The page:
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145 Frank Lucas to his mother, 23 February 1896, WCA, G14/195.
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147 Frank Lucas to his mother and father, 17 September 1891, WCA, G14/2.
148 Frank Lucas to his mother, 30 October 1891, WCA, G14/25.
149 Frank Lucas to his mother, 2 February 1892, WCA, G14/41.
150 George Scott to his sister, 21 May 1864, WCA, G84/7.
151 Frank Lucas to his sisters, 19 September 1891, WCA, G14/5.
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154 Frank Lucas to his mother, 28 January 1892, WCA, G14/38; Frank Lucas to his sister, 31 January 1892, WCA, G14/40.
155 Frank Lucas to his mother, 2 February 1892, WCA, G14/41.
156 Frank Lucas to his mother, 2 February 1892, WCA, G14/41.
157 Frank Lucas to his mother, [October 1896], WCA, G14/235.
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162 Frank Lucas to his mother, 1 April 1895, WCA, G14/163.
163 Frank Lucas to his father, 6 October 1892, WCA, G14/75.
164 Frank Lucas to his sister Rosamond, 15 November 1891, WCA, G14/29.
165 Frank Lucas to his mother, 20 September 1895, WCA, G14/173.
166 Frank Lucas to his mother, 22 September 1895, WCA, G14/174.
167 Frank Lucas to his mother, undated [probably 16 October 1895], WCA, G14/181; 18 October 1865, WCA, G14/182; 20 October 1895, WCA, G14/183.
168 Letter from Frank Lucas to his mother, 16 October 1895, WCA, G14/181.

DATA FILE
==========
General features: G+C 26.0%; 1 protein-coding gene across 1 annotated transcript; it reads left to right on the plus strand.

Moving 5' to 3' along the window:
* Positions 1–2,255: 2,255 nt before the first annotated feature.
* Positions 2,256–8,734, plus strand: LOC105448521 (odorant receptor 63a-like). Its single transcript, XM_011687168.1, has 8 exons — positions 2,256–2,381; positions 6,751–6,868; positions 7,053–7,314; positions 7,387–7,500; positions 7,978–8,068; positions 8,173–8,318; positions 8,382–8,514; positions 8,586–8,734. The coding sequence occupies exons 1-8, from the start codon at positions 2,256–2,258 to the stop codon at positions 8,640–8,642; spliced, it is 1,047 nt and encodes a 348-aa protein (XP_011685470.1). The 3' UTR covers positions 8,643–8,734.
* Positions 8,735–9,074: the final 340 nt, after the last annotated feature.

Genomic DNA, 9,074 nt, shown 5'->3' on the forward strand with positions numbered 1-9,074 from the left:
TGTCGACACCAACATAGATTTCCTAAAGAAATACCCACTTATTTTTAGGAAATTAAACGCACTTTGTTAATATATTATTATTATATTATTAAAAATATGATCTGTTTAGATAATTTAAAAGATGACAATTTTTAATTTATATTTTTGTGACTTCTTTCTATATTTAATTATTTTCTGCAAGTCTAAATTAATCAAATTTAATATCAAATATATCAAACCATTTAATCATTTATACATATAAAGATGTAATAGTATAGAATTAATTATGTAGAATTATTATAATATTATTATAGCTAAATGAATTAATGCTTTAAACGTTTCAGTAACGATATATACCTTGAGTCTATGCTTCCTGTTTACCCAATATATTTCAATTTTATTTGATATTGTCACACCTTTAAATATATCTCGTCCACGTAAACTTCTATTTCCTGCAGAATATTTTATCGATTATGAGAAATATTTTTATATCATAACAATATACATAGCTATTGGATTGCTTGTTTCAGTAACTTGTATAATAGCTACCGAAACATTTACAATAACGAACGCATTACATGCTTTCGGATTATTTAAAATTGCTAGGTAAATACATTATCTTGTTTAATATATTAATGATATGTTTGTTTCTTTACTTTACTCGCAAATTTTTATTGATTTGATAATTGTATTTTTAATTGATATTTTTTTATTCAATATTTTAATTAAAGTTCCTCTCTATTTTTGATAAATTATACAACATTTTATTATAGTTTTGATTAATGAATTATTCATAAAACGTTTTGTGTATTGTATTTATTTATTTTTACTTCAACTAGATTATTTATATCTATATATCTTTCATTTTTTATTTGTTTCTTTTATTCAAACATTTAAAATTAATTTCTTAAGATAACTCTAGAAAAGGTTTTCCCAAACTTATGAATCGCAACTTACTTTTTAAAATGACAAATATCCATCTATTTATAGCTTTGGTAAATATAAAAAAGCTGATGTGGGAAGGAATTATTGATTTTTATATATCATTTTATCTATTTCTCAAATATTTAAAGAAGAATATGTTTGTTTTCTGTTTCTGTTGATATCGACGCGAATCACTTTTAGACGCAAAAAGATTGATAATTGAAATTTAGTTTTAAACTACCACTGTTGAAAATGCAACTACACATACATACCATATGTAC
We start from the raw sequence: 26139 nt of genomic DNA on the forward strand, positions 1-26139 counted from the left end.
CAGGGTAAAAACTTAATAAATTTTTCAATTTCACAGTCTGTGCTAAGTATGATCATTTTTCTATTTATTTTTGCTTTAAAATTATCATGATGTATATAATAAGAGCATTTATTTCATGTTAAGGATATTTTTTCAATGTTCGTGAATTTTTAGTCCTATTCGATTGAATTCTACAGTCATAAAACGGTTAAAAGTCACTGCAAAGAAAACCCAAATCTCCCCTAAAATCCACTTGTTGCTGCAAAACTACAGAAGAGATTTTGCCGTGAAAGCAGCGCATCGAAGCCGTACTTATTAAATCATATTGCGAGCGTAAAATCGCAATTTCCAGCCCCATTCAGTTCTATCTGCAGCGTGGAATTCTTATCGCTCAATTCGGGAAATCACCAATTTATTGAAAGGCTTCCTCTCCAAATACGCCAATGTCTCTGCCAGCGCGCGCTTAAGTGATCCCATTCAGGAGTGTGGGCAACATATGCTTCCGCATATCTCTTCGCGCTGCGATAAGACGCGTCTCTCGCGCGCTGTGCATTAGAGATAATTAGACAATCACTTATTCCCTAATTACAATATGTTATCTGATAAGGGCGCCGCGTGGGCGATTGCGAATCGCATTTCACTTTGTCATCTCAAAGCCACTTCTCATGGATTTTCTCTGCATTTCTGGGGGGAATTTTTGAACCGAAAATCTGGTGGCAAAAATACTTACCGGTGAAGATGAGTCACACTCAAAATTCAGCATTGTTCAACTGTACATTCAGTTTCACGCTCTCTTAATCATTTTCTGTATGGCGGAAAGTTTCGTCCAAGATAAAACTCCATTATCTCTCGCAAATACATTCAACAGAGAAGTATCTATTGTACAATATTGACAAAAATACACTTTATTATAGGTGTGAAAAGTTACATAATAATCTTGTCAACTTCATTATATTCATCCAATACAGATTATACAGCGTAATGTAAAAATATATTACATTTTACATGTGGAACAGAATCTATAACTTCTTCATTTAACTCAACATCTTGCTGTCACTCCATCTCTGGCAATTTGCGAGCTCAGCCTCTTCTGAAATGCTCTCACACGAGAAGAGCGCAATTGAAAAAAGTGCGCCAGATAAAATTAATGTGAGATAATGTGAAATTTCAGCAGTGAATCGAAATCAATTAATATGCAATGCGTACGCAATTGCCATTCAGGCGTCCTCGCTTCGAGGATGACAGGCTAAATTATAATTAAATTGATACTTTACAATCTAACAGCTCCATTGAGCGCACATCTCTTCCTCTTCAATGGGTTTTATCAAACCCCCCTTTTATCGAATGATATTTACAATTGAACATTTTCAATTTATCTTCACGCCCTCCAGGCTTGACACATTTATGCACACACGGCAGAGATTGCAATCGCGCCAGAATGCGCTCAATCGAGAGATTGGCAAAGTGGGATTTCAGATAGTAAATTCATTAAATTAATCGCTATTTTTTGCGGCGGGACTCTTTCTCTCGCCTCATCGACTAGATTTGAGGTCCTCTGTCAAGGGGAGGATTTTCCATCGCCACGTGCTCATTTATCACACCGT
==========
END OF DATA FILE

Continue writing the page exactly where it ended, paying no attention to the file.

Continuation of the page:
169 Frank Lucas to his mother, undated [1895–96], WCA, G14/202.
170 C. K. Scott Moncrieff, Memories and Letters (London, 1931)
171 Undated letters written by G. R. Snow to parents and siblings, WCA, G122/1/6/31-33.
172 G. R. Snow to his mother, 19 November [ca. 1911–15], WCA, G122/1/6/19.
173 G. R. Snow to his mother, undated [ca. 1911–15], WCA, G122/1/6/58.
174 Waugh, A Little Learning, 103.
175 Waugh, 102.
176 Waugh, 103.
177 Montague John Rendall, Winchester's headmaster between 1911 and 1924, appears to have been a divisive and eccentric figure, liked by some but not by others. Sabben-Clare, Winchester, 10. Cecil H. King, who was at the school during the First World War, criticized Rendall for his distant attitude toward the boys. King, Strictly Personal, 29. After Haig Brown, the Charterhouse headmasters also seem to have been more distant. Grice Hutchinson, a pupil in the 1900s, claimed not to have exchanged more than six words with the headmaster during his six years at the school. Memoirs of R. E. Grice Hutchinson, 1898–1904, Charterhouse School Archive, 1/8. Augustine Courtauld, who was at the school just after the First World War, recalls speaking to Frank Fletcher only twice during his stint there. Courtauld, Augustine, Man the Ropes (London, 1957), 24Google Scholar.
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179 See Graves, Good-Bye to All That. In the preface to a collection of essays on school experience published in 1934, Graham Greene was convinced that the public-school system was doomed and would either disappear or be radically overhauled. The essays in the collection take critical perspectives on the school experiences of various writers in the early twentieth century. Greene, Graham, ed., preface to The Old School: Essays by Divers Hands (London, 1934), 6–7Google Scholar.
180 “Obituary,” Wykehamist, no. 593, 21 May 1920, 470.